The Beauty Of An Animal
What is it about a beautiful animal that, in most of us, creates feelings of awe, desire and love? The sleek, graceful cheetah; the rainbow wings of the macaw; the delicate lines of a dragonfly. All those animals share that the same instrinsic quality – Beauty.
The tricky thing is – we can’t agree on what beauty is. It seems to be something we all subconsciously recognise, but any attempt to define it falls sadly amiss.
What do philosophers and mathematicians say about Beauty? Is sight the most important factor in recognising beauty? This is what I think, what about you …
Ideas of Beauty
The notion of beauty has been addressed from a number of angles: philosophically by the ancient Greeks with the ideas of purity and inherent beauty; spiritually with the idea that beauty is but a small glimpse of the eternal Truth; mathematically, with the idea of symmetry in the concept of the Golden Ratio: and evolutionally with the idea that beauty exists to attract the ‘best’ mate. Many views, each valid in their own way, but none have answered the question fully on what beauty is or why we recognise it.
Even so, most of us can agree that certain animals are beautiful. We pretty consistently choose the same animals to label as beautiful – the tiger, the peacock, the gazelle. This is in contrast to human beauty where the idea of beauty differs between race, age and creed. Why are we more likely to agree on animal beauty than on human beauty?
Animal Beauty v Human Beauty
Beauty in a human is entangled with the ego; the ego of the beautiful person and the ego of the beholder. I don’t believe we are able to accept and appreciate the beauty of a human face as we are so tied up in our desires and jealousies. We cannot look upon that beauty per se without somehow bringing ourselves into the equation. Such is the ego of the human.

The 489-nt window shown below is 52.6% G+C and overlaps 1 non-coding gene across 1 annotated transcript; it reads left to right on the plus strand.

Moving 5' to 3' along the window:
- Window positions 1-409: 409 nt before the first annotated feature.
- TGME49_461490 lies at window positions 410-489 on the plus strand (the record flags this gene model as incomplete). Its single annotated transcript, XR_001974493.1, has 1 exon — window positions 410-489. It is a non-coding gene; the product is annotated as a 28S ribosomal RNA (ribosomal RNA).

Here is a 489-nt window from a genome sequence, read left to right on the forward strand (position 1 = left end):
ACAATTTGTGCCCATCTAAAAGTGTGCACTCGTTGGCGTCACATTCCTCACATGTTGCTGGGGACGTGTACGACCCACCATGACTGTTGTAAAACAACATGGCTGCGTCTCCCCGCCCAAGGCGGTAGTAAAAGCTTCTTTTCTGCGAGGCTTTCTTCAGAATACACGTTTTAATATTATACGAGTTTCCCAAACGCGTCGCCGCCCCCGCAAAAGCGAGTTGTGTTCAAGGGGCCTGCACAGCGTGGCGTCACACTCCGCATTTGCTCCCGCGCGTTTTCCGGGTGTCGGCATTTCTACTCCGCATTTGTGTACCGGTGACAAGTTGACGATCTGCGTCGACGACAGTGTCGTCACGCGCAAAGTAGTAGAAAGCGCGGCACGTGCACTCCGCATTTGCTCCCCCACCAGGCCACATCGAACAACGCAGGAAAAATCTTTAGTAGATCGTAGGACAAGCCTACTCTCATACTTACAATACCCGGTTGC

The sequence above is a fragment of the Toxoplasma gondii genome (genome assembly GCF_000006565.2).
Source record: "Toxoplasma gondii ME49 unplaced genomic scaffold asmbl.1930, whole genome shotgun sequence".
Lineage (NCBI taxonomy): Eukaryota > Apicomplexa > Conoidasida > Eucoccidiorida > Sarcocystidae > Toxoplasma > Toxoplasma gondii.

But when we reflect upon the beauty of animals, we cannot directly identify with them. Though we share the same roots in the Animal Kingdom, our worlds are totally separate. We can only observe them and do not know how they think. Only as a child can we ‘pretend’ to be the panther prowling the jungle, but even then we anthropomorphise them away from their true being. With this inability to deeply connect with animals, we are free to observe and marvel at them.
The Observation of Beauty
That’s the key word then – observe. Aristotle hypothesised that the sense most prone to recognizing beauty is sight. This cannot be more true in our appreciation of animals. Their colours and their forms create pleasurable patterns that we regard as beautiful. Think of the multitude of colours in jungle animals, the way fur shines in sunlight, the deep emerald green eyes of a wild cat, the muscular physique of a horse, the wide gentle eyes of a deer. We perceive the order and harmony of these characteristics and they create within us a sense of wonder and admiration that we call beauty. We don’t know what it is, but we want to look upon it.
We Still Don’t Know
In the study of beauty, there are only questions piled upon unanswered questions in a bid to unravel its meaning. We are still no nearer to knowing what beauty is, but we come closer to agreeing on it when we consider things other than ourselves, like the wonderful creatures with whom we share the Animal Kingdom. However we approach the issue, we can all appreciate a beautiful animal. So let’s just enjoy them for that. Animal beauty remains that elusive, mysterious ideal that forever holds us in awe.